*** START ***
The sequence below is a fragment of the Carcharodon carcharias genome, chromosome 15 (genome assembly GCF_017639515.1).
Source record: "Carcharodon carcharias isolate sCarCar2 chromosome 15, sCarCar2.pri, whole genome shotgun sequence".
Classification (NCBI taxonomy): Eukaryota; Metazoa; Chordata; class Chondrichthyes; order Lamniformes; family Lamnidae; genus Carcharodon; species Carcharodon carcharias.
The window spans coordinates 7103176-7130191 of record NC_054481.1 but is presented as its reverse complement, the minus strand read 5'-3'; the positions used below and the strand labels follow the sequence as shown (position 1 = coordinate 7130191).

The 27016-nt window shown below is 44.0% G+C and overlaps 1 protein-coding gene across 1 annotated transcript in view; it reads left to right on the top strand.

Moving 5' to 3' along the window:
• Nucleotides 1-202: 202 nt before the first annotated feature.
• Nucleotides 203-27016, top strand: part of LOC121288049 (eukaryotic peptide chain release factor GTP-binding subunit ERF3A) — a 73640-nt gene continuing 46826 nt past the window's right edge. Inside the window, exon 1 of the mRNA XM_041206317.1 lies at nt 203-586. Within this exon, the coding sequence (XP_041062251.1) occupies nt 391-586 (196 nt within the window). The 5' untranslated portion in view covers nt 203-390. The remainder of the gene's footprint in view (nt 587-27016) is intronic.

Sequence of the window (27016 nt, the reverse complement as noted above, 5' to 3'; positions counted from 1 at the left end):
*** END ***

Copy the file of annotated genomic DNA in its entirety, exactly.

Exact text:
The sequence below is a fragment of the Carcharodon carcharias genome, chromosome 15 (genome assembly GCF_017639515.1).
Source record: "Carcharodon carcharias isolate sCarCar2 chromosome 15, sCarCar2.pri, whole genome shotgun sequence".
Classification (NCBI taxonomy): Eukaryota; Metazoa; Chordata; class Chondrichthyes; order Lamniformes; family Lamnidae; genus Carcharodon; species Carcharodon carcharias.
The window spans coordinates 7103176-7130191 of record NC_054481.1 but is presented as its reverse complement, the minus strand read 5'-3'; the positions used below and the strand labels follow the sequence as shown (position 1 = coordinate 7130191).

The 27016-nt window shown below is 44.0% G+C and overlaps 1 protein-coding gene across 1 annotated transcript in view; it reads left to right on the top strand.

Moving 5' to 3' along the window:
• Nucleotides 1-202: 202 nt before the first annotated feature.
• Nucleotides 203-27016, top strand: part of LOC121288049 (eukaryotic peptide chain release factor GTP-binding subunit ERF3A) — a 73640-nt gene continuing 46826 nt past the window's right edge. Inside the window, exon 1 of the mRNA XM_041206317.1 lies at nt 203-586. Within this exon, the coding sequence (XP_041062251.1) occupies nt 391-586 (196 nt within the window). The 5' untranslated portion in view covers nt 203-390. The remainder of the gene's footprint in view (nt 587-27016) is intronic.

Sequence of the window (27016 nt, the reverse complement as noted above, 5' to 3'; positions counted from 1 at the left end):